“If you want to be a commodity producer and just settle for whatever the commodity is worth, and get an average value, you can do that, but you have to be the least cost producer to make a living doing that.”
Dr. Gary Smith spoke at Texas A&M’s beef short course about emerging markets, particularly for the small producer.
“Was it produced by somebody in my environment, somebody that I know, somebody that I know has the same values and beliefs that I do, or instead am I gonna get it from someplace overseas where I have to wonder when I buy it, when I cook it, and wonder after my family has eaten it?
Smith says this niche marketing won’t replace mass distribution by super markets, but that in our affluent society there are enough people that will pay a premium for products produced a certain way. He highlighted a medium sized locker plant in California.
“They do 13 brands of beef for people within 100 miles of Orland, California, some of whom sell it to a grocery store in a town where they live. Others sell it to a restaurant in a town where they live, others take it to farmers markets.”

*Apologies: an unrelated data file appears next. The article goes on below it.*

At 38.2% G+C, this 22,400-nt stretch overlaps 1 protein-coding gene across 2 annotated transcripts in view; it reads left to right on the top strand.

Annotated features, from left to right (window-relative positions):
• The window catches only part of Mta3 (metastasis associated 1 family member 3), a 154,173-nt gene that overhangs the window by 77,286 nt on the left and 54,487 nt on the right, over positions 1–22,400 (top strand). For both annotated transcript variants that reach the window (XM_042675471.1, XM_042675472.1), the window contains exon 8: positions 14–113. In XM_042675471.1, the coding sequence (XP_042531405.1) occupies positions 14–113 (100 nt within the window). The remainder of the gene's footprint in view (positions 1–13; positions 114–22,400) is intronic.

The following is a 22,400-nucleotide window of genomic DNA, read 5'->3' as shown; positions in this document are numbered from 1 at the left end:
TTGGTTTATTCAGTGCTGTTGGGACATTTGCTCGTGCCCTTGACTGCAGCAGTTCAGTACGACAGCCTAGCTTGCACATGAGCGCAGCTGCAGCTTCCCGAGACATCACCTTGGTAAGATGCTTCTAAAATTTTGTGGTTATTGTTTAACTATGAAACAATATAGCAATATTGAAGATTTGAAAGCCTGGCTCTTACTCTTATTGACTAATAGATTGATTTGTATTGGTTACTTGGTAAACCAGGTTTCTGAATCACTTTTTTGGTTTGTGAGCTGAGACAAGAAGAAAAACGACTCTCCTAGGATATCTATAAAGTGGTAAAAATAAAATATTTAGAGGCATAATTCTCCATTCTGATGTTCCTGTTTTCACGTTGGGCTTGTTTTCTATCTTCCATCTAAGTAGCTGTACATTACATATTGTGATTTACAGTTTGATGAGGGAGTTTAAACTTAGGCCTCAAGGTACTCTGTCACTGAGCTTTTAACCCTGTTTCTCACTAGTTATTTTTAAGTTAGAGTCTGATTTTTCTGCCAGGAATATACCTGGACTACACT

Producers tend to use family names to brand their beef.
“This beef is produced for you by the Smith Family, and the Smith Family has these values: We believe it’s important to believe in environmental sustainability. We believe it’s important for everybody to make a fair wage. We believe it’s important to be very careful in the handling and caring for animals.”
Smith says market innovators need to keep looking ahead.
“Constantly be thinking about what you can do next, that’s different than what someone else does, and for which someone will be willing to pay a premium.”
The entrepreneurial spirit is apparently alive and well in the beef industry. I’m Chace Murphy, tracing the journey our food makes from the farm to our tables, From the Ground Up.